footnote: The Reformation did not bring about any change either, Luther, who believed the Jews to be "worse than a sow" was a raving antisemite who used a language which Julius Streicher's "Stuermer" (a notorious Nazi agitation-paper of anti-semitic character) drew from: "These Jews are such a desperate, utterly wicked and corrupted and bedeviled sort that for these last 1,400 years they have been and still are our torment, pestilence and all our misfortune. 'Suma" they are proper devils". "Here in Wittenberg in our parish church there is a sow carved in stone; under it lie young piglets and Jews, which are sucking; behind the sow stands a rabbi who lifts up the right leg of a sow and with his left hand pulls the tail over himself, he bends down and with eagerness looks under the tail of the sow into the Talmud as if he wanted to read and observe something exact and important... The Germans say of a person who, for no apparent reason, pretends great intelligence: where did he get it from? To talk bluntly, from the backside of a sow". In his essay, "About the Jews and their lies", he wrote: "I want to give a piece of sincere advice. First that their synagogues be set on fire... Second that their houses be pulled down and destroyed, too... Third that all their prayer-booklets be taken away from them... Fourth that their rabbis be forbidden to teach any more at the risk of losing their life. Fifth that freedom of movement and the right to go out in the streets be completely removed from the Jews... Sixth that they be forbidden to practice usury and that all ready money and valuables in gold and silver be taken away from them... Seventh that the young, strong Jews and Jewesses be given axes, picks, shovels and spindles in the hand and be made to earn their bread by the sweat of their noses... But if we fear that they could do us some harm if they have to work and serve us... let us get back from them what they have extorted from us by usury and then drive them out of the land for ever". These are the words of one of the men who had a lasting influence on the way of thinking and the character of the Germans. "What Hitler did, Luther had recommended" is Karl Jasper's opinion. (see book "Light Shineth in Darkness" for list of references). (162:2)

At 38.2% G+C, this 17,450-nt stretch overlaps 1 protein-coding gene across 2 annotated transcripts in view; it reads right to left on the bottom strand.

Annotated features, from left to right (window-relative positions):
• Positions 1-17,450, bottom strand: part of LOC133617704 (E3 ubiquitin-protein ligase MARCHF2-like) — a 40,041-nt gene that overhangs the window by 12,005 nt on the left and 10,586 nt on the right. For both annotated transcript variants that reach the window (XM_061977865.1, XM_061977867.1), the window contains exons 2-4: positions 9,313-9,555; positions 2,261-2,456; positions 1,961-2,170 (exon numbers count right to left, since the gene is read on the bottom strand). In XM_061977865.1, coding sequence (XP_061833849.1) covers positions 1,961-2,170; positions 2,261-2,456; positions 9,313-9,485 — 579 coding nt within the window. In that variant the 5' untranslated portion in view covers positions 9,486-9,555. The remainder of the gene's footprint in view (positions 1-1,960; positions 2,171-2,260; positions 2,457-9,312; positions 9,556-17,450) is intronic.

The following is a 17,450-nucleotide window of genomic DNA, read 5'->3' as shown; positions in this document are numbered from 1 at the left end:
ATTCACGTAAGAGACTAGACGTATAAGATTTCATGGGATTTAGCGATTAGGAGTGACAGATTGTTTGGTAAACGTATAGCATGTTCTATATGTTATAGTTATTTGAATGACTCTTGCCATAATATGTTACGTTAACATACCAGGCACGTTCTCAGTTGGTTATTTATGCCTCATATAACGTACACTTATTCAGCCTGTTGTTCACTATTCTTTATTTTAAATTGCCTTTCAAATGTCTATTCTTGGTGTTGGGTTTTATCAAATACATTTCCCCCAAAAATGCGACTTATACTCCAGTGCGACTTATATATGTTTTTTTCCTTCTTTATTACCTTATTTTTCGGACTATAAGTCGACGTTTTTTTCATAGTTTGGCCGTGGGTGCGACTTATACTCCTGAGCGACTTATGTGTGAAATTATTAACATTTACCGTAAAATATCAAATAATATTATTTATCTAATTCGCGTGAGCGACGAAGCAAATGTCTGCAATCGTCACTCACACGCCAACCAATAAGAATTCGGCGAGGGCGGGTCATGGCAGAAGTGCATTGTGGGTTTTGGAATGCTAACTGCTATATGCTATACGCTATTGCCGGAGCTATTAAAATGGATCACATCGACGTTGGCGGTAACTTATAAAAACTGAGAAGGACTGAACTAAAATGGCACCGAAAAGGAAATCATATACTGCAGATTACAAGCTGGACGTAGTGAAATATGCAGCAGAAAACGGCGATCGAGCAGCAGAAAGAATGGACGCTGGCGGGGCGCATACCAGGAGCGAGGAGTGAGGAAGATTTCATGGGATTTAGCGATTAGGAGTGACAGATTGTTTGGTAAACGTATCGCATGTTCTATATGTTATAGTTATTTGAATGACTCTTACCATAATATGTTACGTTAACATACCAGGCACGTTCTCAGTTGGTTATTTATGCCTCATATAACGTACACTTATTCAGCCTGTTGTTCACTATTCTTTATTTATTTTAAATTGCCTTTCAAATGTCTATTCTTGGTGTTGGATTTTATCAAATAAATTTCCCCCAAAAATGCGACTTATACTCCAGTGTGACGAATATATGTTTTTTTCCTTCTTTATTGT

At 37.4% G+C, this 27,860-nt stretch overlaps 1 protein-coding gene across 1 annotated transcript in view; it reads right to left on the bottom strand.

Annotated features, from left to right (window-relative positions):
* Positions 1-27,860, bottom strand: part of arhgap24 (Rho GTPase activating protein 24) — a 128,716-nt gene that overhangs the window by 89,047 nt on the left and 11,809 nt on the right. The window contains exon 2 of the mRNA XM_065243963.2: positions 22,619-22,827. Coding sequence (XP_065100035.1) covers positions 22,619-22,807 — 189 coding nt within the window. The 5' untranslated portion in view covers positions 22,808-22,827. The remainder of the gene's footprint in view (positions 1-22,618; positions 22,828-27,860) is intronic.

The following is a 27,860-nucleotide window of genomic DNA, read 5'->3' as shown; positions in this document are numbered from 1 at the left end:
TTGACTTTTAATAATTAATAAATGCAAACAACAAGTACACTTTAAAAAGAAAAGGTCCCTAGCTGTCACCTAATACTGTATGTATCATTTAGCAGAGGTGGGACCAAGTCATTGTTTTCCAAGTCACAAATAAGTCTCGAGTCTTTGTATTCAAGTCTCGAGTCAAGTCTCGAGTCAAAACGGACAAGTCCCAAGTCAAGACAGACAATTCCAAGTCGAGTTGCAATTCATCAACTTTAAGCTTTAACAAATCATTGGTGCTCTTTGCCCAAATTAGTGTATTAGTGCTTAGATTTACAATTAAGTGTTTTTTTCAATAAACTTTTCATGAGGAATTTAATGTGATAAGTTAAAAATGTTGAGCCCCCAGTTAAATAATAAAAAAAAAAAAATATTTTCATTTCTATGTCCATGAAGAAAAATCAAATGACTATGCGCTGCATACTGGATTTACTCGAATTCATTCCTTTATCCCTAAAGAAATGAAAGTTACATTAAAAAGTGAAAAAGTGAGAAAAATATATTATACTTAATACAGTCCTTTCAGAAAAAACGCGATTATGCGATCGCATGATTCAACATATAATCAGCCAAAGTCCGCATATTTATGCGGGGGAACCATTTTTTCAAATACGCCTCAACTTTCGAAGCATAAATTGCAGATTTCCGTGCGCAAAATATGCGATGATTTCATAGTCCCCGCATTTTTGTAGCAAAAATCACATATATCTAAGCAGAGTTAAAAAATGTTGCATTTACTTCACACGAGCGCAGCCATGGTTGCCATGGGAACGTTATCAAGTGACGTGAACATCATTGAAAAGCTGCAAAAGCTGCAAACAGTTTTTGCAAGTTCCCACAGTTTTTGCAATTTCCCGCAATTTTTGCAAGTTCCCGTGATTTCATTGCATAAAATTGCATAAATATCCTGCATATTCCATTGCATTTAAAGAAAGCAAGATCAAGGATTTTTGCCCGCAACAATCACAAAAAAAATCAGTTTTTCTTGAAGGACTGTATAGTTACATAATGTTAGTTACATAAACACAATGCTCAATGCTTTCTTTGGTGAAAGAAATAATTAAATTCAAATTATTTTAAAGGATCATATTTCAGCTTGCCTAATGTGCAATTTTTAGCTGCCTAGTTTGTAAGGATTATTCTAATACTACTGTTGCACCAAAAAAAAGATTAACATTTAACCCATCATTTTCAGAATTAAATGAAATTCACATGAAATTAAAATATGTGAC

footnote: The persecutions of the Jews by Christians lasted until the nineteenth century and continued in Russia until the twentieth century. Equality of rights in the state came into being only under the influence of the Enlightenment. The Christian anti-semitism of the Middle Ages which had its root in Christian theology was followed in the nineteenth century by the racially-founded philosophy that, in the recent past, with the annihilation of six million Jews, has demonstrated that it is an explosive force which has outlived centuries. (162:3)